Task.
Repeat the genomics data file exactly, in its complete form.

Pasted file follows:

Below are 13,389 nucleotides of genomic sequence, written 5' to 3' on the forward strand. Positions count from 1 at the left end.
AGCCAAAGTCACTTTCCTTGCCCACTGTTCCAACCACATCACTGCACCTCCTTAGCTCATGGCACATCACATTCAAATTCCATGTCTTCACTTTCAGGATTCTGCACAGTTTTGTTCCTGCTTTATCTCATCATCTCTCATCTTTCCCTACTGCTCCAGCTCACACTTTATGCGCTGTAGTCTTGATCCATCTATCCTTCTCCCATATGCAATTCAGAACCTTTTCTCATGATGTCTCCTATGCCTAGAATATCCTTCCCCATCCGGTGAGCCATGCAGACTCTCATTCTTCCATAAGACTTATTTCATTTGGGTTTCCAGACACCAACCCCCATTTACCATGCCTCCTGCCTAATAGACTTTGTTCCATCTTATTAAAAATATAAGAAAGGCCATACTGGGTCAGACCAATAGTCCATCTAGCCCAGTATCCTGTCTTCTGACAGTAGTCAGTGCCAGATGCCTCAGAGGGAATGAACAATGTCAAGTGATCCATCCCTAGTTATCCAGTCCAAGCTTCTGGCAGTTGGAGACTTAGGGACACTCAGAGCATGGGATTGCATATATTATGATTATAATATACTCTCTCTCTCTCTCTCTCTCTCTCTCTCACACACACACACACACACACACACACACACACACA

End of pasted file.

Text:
Below are 13,389 nucleotides of genomic sequence, written 5' to 3' on the forward strand. Positions count from 1 at the left end.
AGCCAAAGTCACTTTCCTTGCCCACTGTTCCAACCACATCACTGCACCTCCTTAGCTCATGGCACATCACATTCAAATTCCATGTCTTCACTTTCAGGATTCTGCACAGTTTTGTTCCTGCTTTATCTCATCATCTCTCATCTTTCCCTACTGCTCCAGCTCACACTTTATGCGCTGTAGTCTTGATCCATCTATCCTTCTCCCATATGCAATTCAGAACCTTTTCTCATGATGTCTCCTATGCCTAGAATATCCTTCCCCATCCGGTGAGCCATGCAGACTCTCATTCTTCCATAAGACTTATTTCATTTGGGTTTCCAGACACCAACCCCCATTTACCATGCCTCCTGCCTAATAGACTTTGTTCCATCTTATTAAAAATATAAGAAAGGCCATACTGGGTCAGACCAATAGTCCATCTAGCCCAGTATCCTGTCTTCTGACAGTAGTCAGTGCCAGATGCCTCAGAGGGAATGAACAATGTCAAGTGATCCATCCCTAGTTATCCAGTCCAAGCTTCTGGCAGTTGGAGACTTAGGGACACTCAGAGCATGGGATTGCATATATTATGATTATAATATACTCTCTCTCTCTCTCTCTCTCTCTCTCTCACACACACACACACACACACACACACACACACACA